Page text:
Continental duck numbers remain high

Iowa’s early teal season opens this weekend, and waterfowl hunters should have plenty of opportunities to bag a few small ducks now and also some bigger ones later in the fall, based on an annual survey released in mid-August.

The fourth year of Iowa’s experimental early teal season begins Saturday across the state and includes all three of its waterfowl hunting zones — the north (Sept. 2-10), south (Sept. 2-10) and Missouri River (Sept. 2-17). Hunters can shoot only blue-winged, green-winged and cinnamon teal during the teal-only season. Bluewings are the most common teal in this region of the country and the second-most numerous duck behind only mallards in North America.

According to the U.S. Fish and Wildlife Service and the Canadian Wildlife Service’s 2017 Trends in Duck Breeding Populations survey, which was released Aug. 15, the total population was estimated at 47.3 million breeding ducks overall in the survey area. That number is statistically similar to the 48.4 million breeding pairs in 2016 and 34 percent above the long-term average.

The survey, which began in 1955, encompasses more than 2 million square acres of waterfowl habitat across Alaska, north-central and northeastern U.S. states and south-central, eastern and northern Canada. It does not include Iowa, Minnesota or Wisconsin and west of the Mississippi River in the Lower 48 includes only the Dakotas and half of Montana. It provides the scientific basis for many management programs across the continent, including hunting season dates and bag limits.

According to the survey, the number of blue-winged teal was up 18 percent from the 2016 estimate and 57 percent above the long-term average while the number of green-winged teal was down 16 percent from the 2016 estimate but still 70 percent above the long-term average.

Gadwall and northern shovelers saw increases in their populations from 2016 as did northern pintails, which also have been in decline in recent years. Pintail numbers were up 10 percent from a year ago but are still 27 percent below the long-term average.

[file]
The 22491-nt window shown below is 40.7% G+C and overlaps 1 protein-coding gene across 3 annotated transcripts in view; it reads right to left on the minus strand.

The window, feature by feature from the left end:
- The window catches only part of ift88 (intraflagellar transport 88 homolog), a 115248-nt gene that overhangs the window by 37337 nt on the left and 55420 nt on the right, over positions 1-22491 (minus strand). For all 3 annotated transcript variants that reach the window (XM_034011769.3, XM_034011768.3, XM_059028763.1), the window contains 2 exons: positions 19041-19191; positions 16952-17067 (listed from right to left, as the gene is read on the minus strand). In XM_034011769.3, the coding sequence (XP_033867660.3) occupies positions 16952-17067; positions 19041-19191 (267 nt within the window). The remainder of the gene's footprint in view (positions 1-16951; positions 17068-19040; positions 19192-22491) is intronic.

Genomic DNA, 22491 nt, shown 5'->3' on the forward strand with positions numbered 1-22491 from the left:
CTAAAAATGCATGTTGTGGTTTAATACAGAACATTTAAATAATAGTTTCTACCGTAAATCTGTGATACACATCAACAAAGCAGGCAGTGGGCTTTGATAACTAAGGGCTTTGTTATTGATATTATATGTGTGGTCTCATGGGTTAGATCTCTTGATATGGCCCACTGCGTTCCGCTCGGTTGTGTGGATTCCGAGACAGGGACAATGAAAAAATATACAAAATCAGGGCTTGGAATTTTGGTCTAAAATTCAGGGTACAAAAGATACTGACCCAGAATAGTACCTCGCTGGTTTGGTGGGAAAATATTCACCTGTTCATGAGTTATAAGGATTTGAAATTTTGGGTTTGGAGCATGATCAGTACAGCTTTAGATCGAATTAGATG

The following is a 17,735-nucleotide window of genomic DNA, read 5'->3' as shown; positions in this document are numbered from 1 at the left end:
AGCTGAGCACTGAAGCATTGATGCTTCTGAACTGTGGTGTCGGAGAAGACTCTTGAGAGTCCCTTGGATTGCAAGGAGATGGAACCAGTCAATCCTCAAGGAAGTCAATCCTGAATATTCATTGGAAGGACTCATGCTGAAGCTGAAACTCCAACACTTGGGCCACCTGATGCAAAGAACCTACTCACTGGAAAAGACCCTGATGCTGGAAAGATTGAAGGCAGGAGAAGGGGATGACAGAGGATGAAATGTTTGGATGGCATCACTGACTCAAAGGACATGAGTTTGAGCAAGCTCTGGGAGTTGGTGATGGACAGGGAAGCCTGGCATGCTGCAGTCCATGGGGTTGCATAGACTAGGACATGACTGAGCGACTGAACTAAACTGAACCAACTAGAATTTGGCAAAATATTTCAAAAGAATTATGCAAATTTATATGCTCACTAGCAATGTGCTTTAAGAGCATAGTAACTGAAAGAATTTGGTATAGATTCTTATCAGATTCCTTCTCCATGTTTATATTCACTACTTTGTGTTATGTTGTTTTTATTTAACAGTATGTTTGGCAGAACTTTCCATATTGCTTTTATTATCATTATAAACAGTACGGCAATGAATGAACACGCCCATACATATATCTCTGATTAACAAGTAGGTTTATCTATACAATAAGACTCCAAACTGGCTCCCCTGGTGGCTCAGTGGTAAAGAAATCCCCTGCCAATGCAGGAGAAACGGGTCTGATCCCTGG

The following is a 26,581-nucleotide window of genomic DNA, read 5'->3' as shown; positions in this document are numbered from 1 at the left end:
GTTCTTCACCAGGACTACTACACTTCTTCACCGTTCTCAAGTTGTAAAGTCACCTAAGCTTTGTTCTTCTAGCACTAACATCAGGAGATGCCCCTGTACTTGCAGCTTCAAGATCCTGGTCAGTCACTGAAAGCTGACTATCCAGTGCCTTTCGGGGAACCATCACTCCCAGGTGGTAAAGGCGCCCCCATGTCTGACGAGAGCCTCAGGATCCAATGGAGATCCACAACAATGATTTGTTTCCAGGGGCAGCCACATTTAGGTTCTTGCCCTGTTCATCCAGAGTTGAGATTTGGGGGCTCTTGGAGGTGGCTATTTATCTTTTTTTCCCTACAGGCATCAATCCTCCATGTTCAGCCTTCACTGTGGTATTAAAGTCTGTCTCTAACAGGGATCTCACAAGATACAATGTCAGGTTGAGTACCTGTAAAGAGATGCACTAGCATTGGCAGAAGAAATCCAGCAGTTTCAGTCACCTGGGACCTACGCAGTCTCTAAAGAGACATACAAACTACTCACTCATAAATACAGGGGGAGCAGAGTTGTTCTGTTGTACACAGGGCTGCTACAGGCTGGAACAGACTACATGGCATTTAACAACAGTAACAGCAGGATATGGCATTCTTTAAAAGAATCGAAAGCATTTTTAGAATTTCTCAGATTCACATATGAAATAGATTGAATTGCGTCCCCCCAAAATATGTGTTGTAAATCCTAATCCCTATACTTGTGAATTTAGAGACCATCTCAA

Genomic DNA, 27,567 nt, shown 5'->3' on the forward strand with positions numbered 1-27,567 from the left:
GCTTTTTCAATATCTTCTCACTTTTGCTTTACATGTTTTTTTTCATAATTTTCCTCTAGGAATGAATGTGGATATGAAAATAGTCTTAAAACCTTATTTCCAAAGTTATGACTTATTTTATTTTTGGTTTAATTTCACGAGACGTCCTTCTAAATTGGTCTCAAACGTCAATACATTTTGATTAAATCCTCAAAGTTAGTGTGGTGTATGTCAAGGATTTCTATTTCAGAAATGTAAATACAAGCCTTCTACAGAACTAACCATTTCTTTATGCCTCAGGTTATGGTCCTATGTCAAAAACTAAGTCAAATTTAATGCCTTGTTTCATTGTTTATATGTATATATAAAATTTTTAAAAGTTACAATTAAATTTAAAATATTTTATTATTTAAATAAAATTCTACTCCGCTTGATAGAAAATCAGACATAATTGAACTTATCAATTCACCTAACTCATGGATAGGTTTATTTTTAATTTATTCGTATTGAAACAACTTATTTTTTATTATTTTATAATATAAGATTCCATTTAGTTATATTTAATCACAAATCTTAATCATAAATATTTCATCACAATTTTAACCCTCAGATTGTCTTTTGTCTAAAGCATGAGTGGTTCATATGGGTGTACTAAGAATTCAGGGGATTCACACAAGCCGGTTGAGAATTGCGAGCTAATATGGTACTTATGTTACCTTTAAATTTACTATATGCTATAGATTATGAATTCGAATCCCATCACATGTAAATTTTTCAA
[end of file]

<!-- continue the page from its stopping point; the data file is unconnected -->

After a bit of an increase a year ago, scaup, or bluebills, which have seen their numbers in steep decline in the past decade continued that trend by dipping 12 percent from 2016 and are now 13 percent below the long-term average.

Mallards saw a decline from 2016, registering 10.5 million birds, which was 11 percent lower than the 11.8 million birds a year ago. American wigeon (19 percent) and redhead (13 percent) numbers also dipped from a year ago, while canvasbacks numbers remained similar to last year’s survey.

Unlike the regular waterfowl seasons, which allow hunters to start shooting one-half hour before sunrise to one-half our after sunset, hunting hours for the teal-only season is sunrise to sunset. Nontoxic shot is required, and guns must be restricted to hold no more than three shells. Hunters get a daily bag limit of six teal and a possession limit of 18.

This is the final year of the experimental September teal-only season, which began in 2014. Hunter participation, success, feedback and rules compliance along with management strategies will factor into the decision whether the teal-only season will continue next year.

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